Police Now officers are playing a vital role in tackling crime and anti-social behaviour in Cambridgeshire.
Communities where Police Now officers have been posted for the last 22-months across the force area have seen 4,984 fewer incidents of anti-social behaviour compared to the same time period from October 2016 – equivalent to a 21 per cent drop.
Officers on Police Now’s National Graduate Leadership Programme have been working alongside their colleagues within their local neighbourhood teams.
As well as the drop in anti-social behaviour, communities have also seen 2,276 fewer incidents of shoplifting– a fall of nearly a third (32 per cent). There were 1,068 fewer incidents of burglary – a fall of a fifth (20 per cent) – and 966 fewer incidents of bicycle theft, equivalent to a 15 per cent fall.
PC Katie Glass of Cambridgeshire Constabulary noticed an address on her patch that she suspected was being used as a base to deal Class A drugs. She linked a parked car at the property to a suspect and made a warrant application for the address and vehicle. The warrant led to the seizure of thousands of pounds-worth of cocaine and cannabis, thousands in cash and a number of mobile phones. Two suspects were arrested over the find.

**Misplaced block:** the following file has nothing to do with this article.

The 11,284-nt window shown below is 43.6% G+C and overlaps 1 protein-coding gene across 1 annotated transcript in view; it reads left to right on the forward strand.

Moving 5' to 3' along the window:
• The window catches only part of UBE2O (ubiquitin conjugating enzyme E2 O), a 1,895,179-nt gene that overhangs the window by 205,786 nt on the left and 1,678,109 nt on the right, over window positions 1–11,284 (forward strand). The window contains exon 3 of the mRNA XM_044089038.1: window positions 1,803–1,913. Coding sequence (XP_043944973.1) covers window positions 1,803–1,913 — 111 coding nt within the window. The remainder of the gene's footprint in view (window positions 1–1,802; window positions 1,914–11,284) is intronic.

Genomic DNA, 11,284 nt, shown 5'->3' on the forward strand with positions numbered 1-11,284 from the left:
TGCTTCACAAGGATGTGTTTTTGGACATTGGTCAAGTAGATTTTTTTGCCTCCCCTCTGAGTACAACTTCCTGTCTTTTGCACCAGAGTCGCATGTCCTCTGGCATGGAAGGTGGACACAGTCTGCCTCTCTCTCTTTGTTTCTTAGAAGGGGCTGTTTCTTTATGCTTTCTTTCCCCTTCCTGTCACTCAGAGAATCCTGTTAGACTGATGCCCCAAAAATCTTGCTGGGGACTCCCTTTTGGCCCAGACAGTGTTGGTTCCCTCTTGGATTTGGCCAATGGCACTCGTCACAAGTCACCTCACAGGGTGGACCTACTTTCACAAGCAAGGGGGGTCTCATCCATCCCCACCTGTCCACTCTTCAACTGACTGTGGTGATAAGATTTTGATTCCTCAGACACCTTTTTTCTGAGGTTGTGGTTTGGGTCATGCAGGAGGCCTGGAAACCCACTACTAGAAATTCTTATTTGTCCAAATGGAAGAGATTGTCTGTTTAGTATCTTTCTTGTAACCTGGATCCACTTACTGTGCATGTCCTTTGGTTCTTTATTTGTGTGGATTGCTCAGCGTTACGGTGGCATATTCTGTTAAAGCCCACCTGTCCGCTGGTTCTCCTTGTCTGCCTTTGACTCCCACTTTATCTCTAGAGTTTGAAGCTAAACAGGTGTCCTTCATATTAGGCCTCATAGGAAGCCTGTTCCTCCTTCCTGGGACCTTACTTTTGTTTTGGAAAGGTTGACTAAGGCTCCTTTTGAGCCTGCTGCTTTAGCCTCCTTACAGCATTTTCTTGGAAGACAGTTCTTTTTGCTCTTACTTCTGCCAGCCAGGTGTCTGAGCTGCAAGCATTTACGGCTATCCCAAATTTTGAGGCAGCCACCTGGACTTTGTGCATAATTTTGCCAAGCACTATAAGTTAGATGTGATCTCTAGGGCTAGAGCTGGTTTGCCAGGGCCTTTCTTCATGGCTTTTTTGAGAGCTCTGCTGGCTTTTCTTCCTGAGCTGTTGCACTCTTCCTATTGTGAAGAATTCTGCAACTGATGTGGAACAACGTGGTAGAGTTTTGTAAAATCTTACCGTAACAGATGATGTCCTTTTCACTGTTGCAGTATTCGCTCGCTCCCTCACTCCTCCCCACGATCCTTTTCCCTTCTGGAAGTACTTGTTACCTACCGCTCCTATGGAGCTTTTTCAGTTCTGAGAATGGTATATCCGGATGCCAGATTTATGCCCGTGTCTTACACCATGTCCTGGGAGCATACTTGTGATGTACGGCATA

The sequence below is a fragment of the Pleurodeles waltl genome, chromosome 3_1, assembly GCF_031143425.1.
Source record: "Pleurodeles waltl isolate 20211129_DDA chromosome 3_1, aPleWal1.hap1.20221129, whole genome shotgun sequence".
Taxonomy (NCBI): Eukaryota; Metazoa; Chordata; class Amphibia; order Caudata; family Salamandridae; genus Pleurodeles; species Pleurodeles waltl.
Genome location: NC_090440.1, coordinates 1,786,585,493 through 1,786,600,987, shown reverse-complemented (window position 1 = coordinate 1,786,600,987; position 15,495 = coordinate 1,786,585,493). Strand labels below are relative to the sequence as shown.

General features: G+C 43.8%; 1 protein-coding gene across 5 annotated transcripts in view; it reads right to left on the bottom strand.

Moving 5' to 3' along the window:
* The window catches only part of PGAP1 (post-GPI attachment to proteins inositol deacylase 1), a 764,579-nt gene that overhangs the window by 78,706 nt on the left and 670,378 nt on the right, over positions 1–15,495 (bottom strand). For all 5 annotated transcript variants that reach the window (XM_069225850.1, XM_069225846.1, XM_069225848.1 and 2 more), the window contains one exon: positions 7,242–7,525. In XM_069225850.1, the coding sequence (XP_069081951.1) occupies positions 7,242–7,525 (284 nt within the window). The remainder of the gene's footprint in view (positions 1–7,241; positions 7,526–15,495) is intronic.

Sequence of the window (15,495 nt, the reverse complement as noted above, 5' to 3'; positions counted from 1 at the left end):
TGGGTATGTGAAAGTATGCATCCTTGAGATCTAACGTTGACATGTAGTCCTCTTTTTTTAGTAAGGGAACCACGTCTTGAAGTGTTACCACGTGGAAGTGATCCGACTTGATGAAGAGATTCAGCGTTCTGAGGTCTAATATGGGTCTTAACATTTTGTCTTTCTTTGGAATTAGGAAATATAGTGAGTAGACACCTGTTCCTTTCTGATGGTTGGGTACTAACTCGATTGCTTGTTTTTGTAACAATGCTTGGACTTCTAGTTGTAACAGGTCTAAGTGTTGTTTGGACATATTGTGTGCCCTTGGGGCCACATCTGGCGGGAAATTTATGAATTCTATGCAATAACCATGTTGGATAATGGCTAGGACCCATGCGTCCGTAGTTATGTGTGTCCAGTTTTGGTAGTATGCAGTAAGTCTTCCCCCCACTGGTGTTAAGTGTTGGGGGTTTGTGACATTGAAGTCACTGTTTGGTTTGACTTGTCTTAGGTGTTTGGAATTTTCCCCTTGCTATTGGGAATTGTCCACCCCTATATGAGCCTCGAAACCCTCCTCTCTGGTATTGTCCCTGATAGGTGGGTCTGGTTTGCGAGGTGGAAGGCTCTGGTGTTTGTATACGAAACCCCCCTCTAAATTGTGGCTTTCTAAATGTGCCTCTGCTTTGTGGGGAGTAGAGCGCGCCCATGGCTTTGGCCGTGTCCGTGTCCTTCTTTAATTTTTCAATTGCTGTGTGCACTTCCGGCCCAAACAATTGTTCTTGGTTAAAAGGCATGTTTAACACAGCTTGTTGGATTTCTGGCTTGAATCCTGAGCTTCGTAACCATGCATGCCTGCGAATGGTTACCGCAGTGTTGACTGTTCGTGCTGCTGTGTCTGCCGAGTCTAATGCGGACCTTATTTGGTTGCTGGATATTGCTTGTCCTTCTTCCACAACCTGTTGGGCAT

PC Glass said: “Although I thought I had a good level of communication skills prior to joining Police Now, I have learnt much more around being empathetic and changing your approach depending on how receptive the person you are speaking with may be. If you can de-escalate a situation via the way you speak to people, this is a far better outcome than the alternative.”
Police Now’s mission is to transform communities by recruiting, developing and inspiring diverse leaders in policing.
Officers on Police Now’s programmes develop skills in leadership and problem-solving. They share a commitment to public service, fighting crime and inspiring social change alongside their colleagues.
Police Now has recruited a total of 1,830 officers across 33 forces in the UK, including Cambridgeshire Constabulary. Chief Constable Nick Dean has invested in his communities by partnering with Police Now for the past four years, with 52 police constables and 12 detective constables joining the force via this route.
Police Now consistently recruits more officers who are women or from black, Asian and minority ethnic backgrounds compared to any other entry route into policing. Police Now recruitment data shows that of those starting the Police Now National Graduate Leadership Programme in Cambridgeshire in 2020, 18 per cent identified as coming from a black, Asian and minority ethnic background and nearly half (47 per cent) identified as women.